Cameron UK election victory reignites EU Brexit debate

UK prime minister David Cameron's shock general election victory is set to bolster supporters of a possible UK exit from the European Union.

By Brian Johnson

Brian Johnson is Managing Editor of The Parliament Magazine

08 May 2015

David Cameron is expected to win just enough seats to secure a small working majority and although the electoral dust has yet to settle, conservative right-wingers are already manoeuvring to put pressure on the prime minister to move swiftly on establishing a referendum on continued EU membership.

Cameron's unexpected victory and his ultra-slim majority - virtually all the major UK polling groups were predicting a hung parliament, with no overall party gaining enough seats to form a majority on their own - will strengthen the position of the party's large backbench Eurosceptic right-wing.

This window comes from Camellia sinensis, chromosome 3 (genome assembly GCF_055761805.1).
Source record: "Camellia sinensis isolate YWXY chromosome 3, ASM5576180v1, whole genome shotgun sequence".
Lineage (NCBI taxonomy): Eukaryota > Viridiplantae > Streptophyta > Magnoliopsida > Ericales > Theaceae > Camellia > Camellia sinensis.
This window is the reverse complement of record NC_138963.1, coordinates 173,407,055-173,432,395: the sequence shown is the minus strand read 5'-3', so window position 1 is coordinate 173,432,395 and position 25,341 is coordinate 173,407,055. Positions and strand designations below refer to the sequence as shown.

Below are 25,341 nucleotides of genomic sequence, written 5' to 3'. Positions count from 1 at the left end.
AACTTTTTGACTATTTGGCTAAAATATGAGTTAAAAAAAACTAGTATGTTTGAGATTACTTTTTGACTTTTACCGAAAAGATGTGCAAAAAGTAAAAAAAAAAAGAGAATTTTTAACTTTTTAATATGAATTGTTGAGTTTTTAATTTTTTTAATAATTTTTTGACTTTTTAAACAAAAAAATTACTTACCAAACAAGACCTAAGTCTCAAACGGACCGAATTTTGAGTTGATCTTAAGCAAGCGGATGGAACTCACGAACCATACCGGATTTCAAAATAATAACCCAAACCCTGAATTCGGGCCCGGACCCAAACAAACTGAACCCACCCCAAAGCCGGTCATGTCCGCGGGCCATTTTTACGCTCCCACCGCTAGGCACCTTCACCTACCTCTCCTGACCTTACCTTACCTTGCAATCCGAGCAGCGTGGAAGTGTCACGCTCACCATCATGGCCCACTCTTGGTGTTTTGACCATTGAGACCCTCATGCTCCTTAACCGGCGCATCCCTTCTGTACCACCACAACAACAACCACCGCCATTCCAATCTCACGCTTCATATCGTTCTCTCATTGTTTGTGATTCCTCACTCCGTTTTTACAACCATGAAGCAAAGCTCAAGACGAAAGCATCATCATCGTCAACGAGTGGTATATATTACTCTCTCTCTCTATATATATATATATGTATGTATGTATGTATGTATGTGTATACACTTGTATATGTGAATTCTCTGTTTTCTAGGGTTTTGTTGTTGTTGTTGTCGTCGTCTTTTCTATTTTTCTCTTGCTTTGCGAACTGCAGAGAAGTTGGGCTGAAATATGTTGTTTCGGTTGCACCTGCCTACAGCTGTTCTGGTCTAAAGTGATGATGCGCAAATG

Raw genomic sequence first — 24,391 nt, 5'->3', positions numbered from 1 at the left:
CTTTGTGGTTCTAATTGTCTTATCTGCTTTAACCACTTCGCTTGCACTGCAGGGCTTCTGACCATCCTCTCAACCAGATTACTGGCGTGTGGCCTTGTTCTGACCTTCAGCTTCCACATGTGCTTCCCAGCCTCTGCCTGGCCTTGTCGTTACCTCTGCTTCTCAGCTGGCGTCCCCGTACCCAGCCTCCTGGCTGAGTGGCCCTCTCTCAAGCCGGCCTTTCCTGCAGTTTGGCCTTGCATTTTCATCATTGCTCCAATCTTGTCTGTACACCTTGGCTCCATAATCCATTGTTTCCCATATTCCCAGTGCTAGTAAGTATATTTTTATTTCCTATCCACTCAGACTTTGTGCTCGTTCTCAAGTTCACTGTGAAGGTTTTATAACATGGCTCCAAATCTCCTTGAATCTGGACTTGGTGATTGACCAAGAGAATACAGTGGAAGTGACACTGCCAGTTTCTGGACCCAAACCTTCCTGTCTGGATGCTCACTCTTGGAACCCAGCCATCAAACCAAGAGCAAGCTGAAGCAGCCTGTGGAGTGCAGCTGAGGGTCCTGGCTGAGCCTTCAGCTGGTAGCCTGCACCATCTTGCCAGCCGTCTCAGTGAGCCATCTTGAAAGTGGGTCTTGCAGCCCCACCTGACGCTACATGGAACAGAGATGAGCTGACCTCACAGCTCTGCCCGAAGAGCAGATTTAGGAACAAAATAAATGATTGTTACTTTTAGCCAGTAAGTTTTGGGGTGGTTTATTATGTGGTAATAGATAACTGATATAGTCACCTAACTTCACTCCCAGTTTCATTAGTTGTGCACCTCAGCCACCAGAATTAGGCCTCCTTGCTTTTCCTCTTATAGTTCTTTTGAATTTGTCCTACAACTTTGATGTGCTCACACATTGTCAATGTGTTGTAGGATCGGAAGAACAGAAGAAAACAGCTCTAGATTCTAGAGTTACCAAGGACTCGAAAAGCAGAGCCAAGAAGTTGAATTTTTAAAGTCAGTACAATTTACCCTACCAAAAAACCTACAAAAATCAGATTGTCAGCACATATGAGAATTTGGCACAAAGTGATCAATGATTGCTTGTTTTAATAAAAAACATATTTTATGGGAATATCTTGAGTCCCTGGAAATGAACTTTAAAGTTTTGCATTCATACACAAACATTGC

And without the restraints of a pro-EU coalition partner such as the Liberal Democrats, Cameron will come under further pressure from within the Eurosceptic wing to act on his pledge to hold an in/out referendum by 2017.

However, the other major election result of the night - the Nationalist landslide victory in Scotland - means Cameron may well have to backtrack on his Brexit promises.

A Conservative - or from a Scottish viewpoint an 'English' - push to leave the EU could initiate a Scotexit rerun from the resurgent pro-EU Scottish Nationalists.

European commission president, Jean-Claude Juncker however, has thrown Cameron a lifeline of sorts, saying recently that he was open to Cameron's arguments for some kind of EU treaty change that could necessitate the need for a Brexit referendum.